In October we reopened but only to member so our Friends group, both as a thank you to them for retaining their membership whilst we were closed, but also to test our “new normal” Covid arrangements.
We have always been aware of the value of social media and Covid has accelerated this greatly. We now have an “object of the week “on our website and will soon have a virtual tour of the Museum ready for viewing. We will then start work on a virtual heritage walk of the High Street, and we are also hoping to complete a new 30-minute DVD on the history of Rayleigh by spring 2021.
We are also considering holding talks in the Museum via Zoom, possibly live on Social media with financial donations as an income stream
What are your plans for 2021 and beyond?
Much of course depends on Covid but current plans include, a medieval Christmas display, a Rochford area 2020/Beagle tapestry exhibition. Rayleigh remembers (Nov each year as part of the town’s war commemoration), the annual Trinity fair, and notable town anniversaries. We also hope to have a new and significant display on the history of Rayleigh castle (the only Essex castle mentioned in the Domesday survey of 1086) in 2021 a major addition to our archives.
We are also working actively behind the scenes to become an Accredited Museum. We see this as fundamental to our ongoing sustainability.
The Museum is now firmly established as the heritage hub of the area. We work closely with other Museums and heritage sites (Rayleigh Windmill/ Dutch Cottage/Rayleigh Mount). One of our future plans is a project “Spend a day in Rayleigh” to visit all the heritage sites, and to shop and eat in town. We are in discussion with a number of local retailers for vouchers schemes to boost interest.
Are you interested in finding out more about best practice trustee recruitment? If you’re thinking about undertaking a governance review, having a shake-up of your Board, or adding in a more diverse skill set, this session will provide some useful information.
We will hear from Frank Hargrave, Museums Manager at Colchester + Ipswich Museums, and driving force behind the newly created Colchester Museums Development Foundation. Frank will cover his work in setting up the new Foundation, and how he and his team handled building a new Trustee Board from scratch, considering skills and diversity and different recruitment approaches.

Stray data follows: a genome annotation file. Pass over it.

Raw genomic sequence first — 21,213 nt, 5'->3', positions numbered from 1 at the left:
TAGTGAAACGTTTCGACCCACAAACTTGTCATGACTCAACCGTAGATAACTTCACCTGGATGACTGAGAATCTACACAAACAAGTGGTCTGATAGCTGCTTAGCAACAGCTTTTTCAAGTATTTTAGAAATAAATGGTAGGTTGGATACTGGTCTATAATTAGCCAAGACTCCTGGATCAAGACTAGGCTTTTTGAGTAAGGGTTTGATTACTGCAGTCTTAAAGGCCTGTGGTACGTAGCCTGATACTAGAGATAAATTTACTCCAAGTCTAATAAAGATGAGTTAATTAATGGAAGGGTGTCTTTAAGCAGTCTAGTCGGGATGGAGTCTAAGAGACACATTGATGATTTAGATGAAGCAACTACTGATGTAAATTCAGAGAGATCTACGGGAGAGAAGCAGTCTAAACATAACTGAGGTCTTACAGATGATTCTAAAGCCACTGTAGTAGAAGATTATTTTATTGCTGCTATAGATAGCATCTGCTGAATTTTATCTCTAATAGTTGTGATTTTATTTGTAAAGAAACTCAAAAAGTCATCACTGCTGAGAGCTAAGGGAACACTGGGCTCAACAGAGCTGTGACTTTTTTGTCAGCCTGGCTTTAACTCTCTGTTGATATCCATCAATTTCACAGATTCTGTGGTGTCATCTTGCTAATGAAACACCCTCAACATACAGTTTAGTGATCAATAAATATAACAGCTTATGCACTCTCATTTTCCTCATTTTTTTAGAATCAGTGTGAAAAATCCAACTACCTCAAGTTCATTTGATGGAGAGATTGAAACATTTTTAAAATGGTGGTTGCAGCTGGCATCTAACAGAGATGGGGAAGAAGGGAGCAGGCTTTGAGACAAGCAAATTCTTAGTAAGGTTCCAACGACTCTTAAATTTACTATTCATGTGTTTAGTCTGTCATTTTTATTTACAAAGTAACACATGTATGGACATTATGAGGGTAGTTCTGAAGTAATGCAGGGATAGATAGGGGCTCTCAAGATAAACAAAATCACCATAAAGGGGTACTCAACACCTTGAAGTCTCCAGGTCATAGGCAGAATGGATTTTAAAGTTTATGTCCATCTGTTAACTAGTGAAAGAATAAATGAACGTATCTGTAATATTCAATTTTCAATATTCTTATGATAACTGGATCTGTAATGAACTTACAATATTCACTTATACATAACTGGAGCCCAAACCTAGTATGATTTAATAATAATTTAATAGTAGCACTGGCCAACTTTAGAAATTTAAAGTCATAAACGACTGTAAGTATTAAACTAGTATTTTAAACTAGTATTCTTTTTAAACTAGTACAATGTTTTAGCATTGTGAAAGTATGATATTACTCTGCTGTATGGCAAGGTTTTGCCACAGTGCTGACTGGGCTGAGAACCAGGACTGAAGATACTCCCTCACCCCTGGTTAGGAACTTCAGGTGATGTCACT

There will be an opportunity for discussion and Q+A – please feel free to email me (Beth) your questions in advance.
Museums Essex is pleased to launch Small Grants Round 8.
Six grants of up to £500 will be awarded. Four of these will be available to museums which are either Accredited or are working towards Accreditation as the funding comes from SHARE Museums East. The remaining two grants will be open to all museums in Essex irrespective of whether they are Accredited or not. Applicants must be members of Museums Essex.
This round will accept applications for activities and equipment to enable museums to recover from the impact of COVID-19, including re-opening in 2021. Areas covered include:
Marketing materials and specialist advice
Business and financial planning
Adaptations to a museum venue to make it COVID-19 secure, including signage
Website development, including virtual exhibitions.
Other areas may be considered by the Trustees if in their view they contribute to the ability of a museum to recover from the impact of COVID-19.
Guidance and application documents
Download the application form (with full guidance) and the assessment criteria, so you can see how applications will be assessed by the Museums Essex Trustees.
Join us this November and December for a series of free live-streams over on our YouTube channel. Heritage and arts organisations from across the country will be exploring how they are engaging and sharing ownership with communities. Contributors include: